Madagascar Dragon Trees make great houseplants, partly because they flourish indoors, and because they require little upkeep. But, as any gardener knows, even the easiest plants are picky about certain things. In this article, we’ll explore what can cause your dragon tree’s leaves to brown at the tips, and how to fix it. So what causes leaves on my Madagascar dragon tree to turn brown?
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Why Are My Dragon Tree Leaf Tips Turning Brown?
Sometimes it can be difficult to figure out what’s wrong with unhappy plants since many symptoms of different issues overlap. The best way to diagnose the problem is to consider all of the possible causes.
Here are some common causes of brown leaf tips on dragon trees:
Dragon trees, or Dracaena marginata, are native to the tropical climates of Madagascar. Many tropical houseplants require a certain degree of moisture and humidity to thrive.
If the tips of the leaves are brown and feel dry to the touch, your plant might need some extra humidity. Fortunately, there are several ways to increase the humidity of the space around your dragon tree.
Placing a humidifier nearby will give the area a great boost of moisture.
Another solution is to put a pebble tray underneath the plant. To do this, just fill a plastic tray with pebbles or small stones, and fill the tray halfway with water. Then, put your plant on top of the tray.
Make sure the water level in the tray does not reach the bottom of the plant. Dragon trees do not like sitting in water.
If you have several moisture-loving plants, try placing them close to each other. The plants will release moisture through their leaves and create a humid microclimate.
Dragon trees are fairly drought-tolerant. However, this doesn’t mean they enjoy being in completely dry soil.
When these plants aren’t receiving enough water, they’ll usually let you know with browning leaf tips.
Check the soil by sticking your finger in it. If the top two inches of soil are totally dry, it’s time to water. Depending on the environment it’s in, you will likely need to water your plant once every 2-3 weeks.
When you water your dragon tree, water deeply until the water flows out of the drainage holes in the pot.
Too Much Light
Browning leaf tips can also be a sign that your dragon tree is getting too much sunlight. These plants should never be left in direct sunlight.
Madagascar dragon trees enjoy rooms with bright, indirect light. If you have space near a north-facing window, your tree should do well there.
If you only have a southern window for your dragon tree, adding a sheer curtain can provide a good filter so that the leaves won’t get scorched.
Many new dragon tree owners are alarmed when they see the tips of leaves turning brown, and then eventually falling off of the plant. But this is completely normal and natural for dragon trees.
You’ll notice old leaves dying and falling off of the tree occasionally. It’s only a cause for concern if the leaf loss is excessive.
Should I Cut the Brown Tips Off of My Dragon Tree?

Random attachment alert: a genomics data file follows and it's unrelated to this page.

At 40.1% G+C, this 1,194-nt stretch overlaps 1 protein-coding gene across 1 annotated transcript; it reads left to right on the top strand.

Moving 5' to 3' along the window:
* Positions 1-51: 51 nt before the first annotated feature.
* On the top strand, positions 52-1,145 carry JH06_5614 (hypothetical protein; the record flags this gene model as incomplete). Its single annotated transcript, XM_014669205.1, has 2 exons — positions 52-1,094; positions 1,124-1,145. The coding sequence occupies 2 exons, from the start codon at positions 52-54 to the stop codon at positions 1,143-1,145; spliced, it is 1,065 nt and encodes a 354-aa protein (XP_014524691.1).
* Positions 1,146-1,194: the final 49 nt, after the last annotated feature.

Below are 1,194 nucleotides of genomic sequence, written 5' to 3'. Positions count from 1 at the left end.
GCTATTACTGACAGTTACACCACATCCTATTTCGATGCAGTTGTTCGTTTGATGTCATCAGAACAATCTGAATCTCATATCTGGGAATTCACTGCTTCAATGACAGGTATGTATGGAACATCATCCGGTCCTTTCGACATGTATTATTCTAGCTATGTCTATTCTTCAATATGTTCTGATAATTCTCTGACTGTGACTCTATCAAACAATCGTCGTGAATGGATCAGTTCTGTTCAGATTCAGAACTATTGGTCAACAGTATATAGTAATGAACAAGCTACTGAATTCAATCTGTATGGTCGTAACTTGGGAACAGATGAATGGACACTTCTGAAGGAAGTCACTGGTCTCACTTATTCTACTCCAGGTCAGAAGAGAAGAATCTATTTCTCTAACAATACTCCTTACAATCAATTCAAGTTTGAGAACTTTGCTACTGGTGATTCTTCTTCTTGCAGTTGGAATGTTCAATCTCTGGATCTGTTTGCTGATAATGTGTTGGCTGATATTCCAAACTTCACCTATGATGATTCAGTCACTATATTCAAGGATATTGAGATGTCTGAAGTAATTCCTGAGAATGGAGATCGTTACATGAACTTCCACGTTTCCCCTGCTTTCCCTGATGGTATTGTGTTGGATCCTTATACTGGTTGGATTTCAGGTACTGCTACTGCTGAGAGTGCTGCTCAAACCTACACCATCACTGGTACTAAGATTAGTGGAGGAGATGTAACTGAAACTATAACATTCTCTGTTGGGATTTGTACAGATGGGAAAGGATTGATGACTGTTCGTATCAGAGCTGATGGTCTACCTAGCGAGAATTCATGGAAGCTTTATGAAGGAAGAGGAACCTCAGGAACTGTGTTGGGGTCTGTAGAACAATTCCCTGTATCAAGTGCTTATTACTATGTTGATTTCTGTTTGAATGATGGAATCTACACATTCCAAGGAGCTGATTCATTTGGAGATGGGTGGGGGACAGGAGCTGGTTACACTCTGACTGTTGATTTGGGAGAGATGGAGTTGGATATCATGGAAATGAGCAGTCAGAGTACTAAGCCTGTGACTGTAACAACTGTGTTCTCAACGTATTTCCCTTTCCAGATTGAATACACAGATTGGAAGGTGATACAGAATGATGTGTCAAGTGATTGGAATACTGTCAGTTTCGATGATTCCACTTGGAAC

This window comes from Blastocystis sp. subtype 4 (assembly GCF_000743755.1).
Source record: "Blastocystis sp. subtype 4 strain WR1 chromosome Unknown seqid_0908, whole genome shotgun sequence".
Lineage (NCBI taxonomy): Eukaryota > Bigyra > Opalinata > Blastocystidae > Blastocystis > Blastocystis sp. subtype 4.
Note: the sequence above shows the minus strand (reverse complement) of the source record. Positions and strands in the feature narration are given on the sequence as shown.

When the tips of your plant start to turn brown, that section of the leaf will never be green again. Since that area is dead, it no longer serves a purpose for the plant.
If you don’t like how it looks, cut the tips of the leaves with scissors or garden shears, following the natural shape of the leaves. Try not to cut into the green tissue, and instead only cut the brown tip.
You might have to leave a tiny bit of brown at the tip to avoid damaging healthy tissue. Otherwise, the green end of the leaf will also turn brown.
If you don’t mind how the brown tips look, you can wait until the leaves are naturally replaced by new growth.
For a visual demonstration of how to revive your dragon tree, check out this video:
What Causes Yellow Dragon Tree Tips?
Dragon tree leaves also indicate their displeasure with pale, yellowing leaves. If your plant is developing yellow leaves, check for these common issues:
- Overwatering: Dragon trees that are getting too much water often let you know with yellowing leaves. These plants do not like to be soggy. Wait until the top couple of inches of soil are dry to water again.
- Too Much Fertilizer: Dragon trees don’t depend on fertilizer to thrive. Feeding too often can lead to fertilizer burn. Applying fertilizer once per month during the growing season will be plenty for your plant.
- Drafts: Dragon trees don’t appreciate sudden temperature changes, which can happen when there’s a cold draft. This could be from a window or air conditioner. Make sure the air around your tree stays at a consistent temperature, and never goes below 60 degrees.
- Fluoride: Most Dracaena plants are sensitive to fluoride, which is often present in tap water. Try using distilled water, non-fluorinated water, or rainwater when you water your dragon tree.
If your Madagascar dragon tree is unhappy right now, the good news is that it will likely be short-lived. These plants are fairly forgiving and bounce back quickly once you remedy the issue. Give each solution you try at least a week to work before you try something different.